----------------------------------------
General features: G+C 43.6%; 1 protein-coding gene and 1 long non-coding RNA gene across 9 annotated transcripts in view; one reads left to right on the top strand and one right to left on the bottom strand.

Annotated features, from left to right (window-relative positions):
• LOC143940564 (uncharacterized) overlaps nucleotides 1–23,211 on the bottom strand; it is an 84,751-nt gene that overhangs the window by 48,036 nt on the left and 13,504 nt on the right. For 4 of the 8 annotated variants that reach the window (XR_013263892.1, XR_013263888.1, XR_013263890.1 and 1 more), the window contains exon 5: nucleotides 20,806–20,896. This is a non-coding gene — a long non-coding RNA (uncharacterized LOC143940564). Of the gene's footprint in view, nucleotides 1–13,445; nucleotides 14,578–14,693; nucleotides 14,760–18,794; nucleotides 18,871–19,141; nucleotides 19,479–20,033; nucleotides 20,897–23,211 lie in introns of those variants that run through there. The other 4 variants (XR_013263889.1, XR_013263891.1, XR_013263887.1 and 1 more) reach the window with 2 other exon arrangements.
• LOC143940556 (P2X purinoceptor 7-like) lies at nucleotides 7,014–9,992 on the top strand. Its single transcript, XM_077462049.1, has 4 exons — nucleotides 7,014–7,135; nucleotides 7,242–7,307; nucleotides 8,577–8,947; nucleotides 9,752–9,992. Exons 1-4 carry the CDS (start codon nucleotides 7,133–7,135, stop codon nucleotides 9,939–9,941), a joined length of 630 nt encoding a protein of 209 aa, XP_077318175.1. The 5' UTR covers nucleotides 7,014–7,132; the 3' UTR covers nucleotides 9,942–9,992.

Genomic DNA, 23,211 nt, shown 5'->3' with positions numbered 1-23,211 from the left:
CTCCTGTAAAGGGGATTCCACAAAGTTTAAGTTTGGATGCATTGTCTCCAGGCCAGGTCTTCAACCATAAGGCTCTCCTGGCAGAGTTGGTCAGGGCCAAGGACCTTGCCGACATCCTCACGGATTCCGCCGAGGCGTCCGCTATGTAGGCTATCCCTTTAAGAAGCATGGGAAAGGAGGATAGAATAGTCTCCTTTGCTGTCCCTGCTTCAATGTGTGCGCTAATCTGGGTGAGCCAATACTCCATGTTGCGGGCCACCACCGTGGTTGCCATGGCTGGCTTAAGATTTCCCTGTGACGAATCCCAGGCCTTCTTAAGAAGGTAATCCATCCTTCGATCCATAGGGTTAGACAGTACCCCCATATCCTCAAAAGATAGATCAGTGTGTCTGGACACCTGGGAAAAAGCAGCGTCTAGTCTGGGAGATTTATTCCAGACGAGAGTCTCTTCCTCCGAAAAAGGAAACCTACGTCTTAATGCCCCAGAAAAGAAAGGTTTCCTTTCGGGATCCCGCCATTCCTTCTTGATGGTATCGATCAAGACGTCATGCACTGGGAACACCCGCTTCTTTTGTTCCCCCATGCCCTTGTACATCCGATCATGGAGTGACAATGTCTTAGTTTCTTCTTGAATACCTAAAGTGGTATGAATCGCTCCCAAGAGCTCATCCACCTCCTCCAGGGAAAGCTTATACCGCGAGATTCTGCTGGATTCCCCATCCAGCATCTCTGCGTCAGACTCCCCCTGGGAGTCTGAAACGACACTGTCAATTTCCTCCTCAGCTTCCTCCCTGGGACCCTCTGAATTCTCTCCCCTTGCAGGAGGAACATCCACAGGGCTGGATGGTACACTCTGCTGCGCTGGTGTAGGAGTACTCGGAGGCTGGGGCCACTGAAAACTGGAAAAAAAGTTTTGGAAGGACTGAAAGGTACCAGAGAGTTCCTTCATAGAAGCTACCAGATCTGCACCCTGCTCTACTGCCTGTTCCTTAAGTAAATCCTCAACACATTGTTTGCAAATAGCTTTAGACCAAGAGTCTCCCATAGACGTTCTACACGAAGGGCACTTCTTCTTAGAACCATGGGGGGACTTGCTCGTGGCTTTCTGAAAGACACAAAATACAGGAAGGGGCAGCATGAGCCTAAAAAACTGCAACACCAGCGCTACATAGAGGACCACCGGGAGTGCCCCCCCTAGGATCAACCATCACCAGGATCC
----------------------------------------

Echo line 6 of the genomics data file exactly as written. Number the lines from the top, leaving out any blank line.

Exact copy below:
CTCCTGTAAAGGGGATTCCACAAAGTTTAAGTTTGGATGCATTGTCTCCAGGCCAGGTCTTCAACCATAAGGCTCTCCTGGCAGAGTTGGTCAGGGCCAAGGACCTTGCCGACATCCTCACGGATTCCGCCGAGGCGTCCGCTATGTAGGCTATCCCTTTAAGAAGCATGGGAAAGGAGGATAGAATAGTCTCCTTTGCTGTCCCTGCTTCAATGTGTGCGCTAATCTGGGTGAGCCAATACTCCATGTTGCGGGCCACCACCGTGGTTGCCATGGCTGGCTTAAGATTTCCCTGTGACGAATCCCAGGCCTTCTTAAGAAGGTAATCCATCCTTCGATCCATAGGGTTAGACAGTACCCCCATATCCTCAAAAGATAGATCAGTGTGTCTGGACACCTGGGAAAAAGCAGCGTCTAGTCTGGGAGATTTATTCCAGACGAGAGTCTCTTCCTCCGAAAAAGGAAACCTACGTCTTAATGCCCCAGAAAAGAAAGGTTTCCTTTCGGGATCCCGCCATTCCTTCTTGATGGTATCGATCAAGACGTCATGCACTGGGAACACCCGCTTCTTTTGTTCCCCCATGCCCTTGTACATCCGATCATGGAGTGACAATGTCTTAGTTTCTTCTTGAATACCTAAAGTGGTATGAATCGCTCCCAAGAGCTCATCCACCTCCTCCAGGGAAAGCTTATACCGCGAGATTCTGCTGGATTCCCCATCCAGCATCTCTGCGTCAGACTCCCCCTGGGAGTCTGAAACGACACTGTCAATTTCCTCCTCAGCTTCCTCCCTGGGACCCTCTGAATTCTCTCCCCTTGCAGGAGGAACATCCACAGGGCTGGATGGTACACTCTGCTGCGCTGGTGTAGGAGTACTCGGAGGCTGGGGCCACTGAAAACTGGAAAAAAAGTTTTGGAAGGACTGAAAGGTACCAGAGAGTTCCTTCATAGAAGCTACCAGATCTGCACCCTGCTCTACTGCCTGTTCCTTAAGTAAATCCTCAACACATTGTTTGCAAATAGCTTTAGACCAAGAGTCTCCCATAGACGTTCTACACGAAGGGCACTTCTTCTTAGAACCATGGGGGGACTTGCTCGTGGCTTTCTGAAAGACACAAAATACAGGAAGGGGCAGCATGAGCCTAAAAAACTGCAACACCAGCGCTACATAGAGGACCACCGGGAGTGCCCCCCCTAGGATCAACCATCACCAGGATCC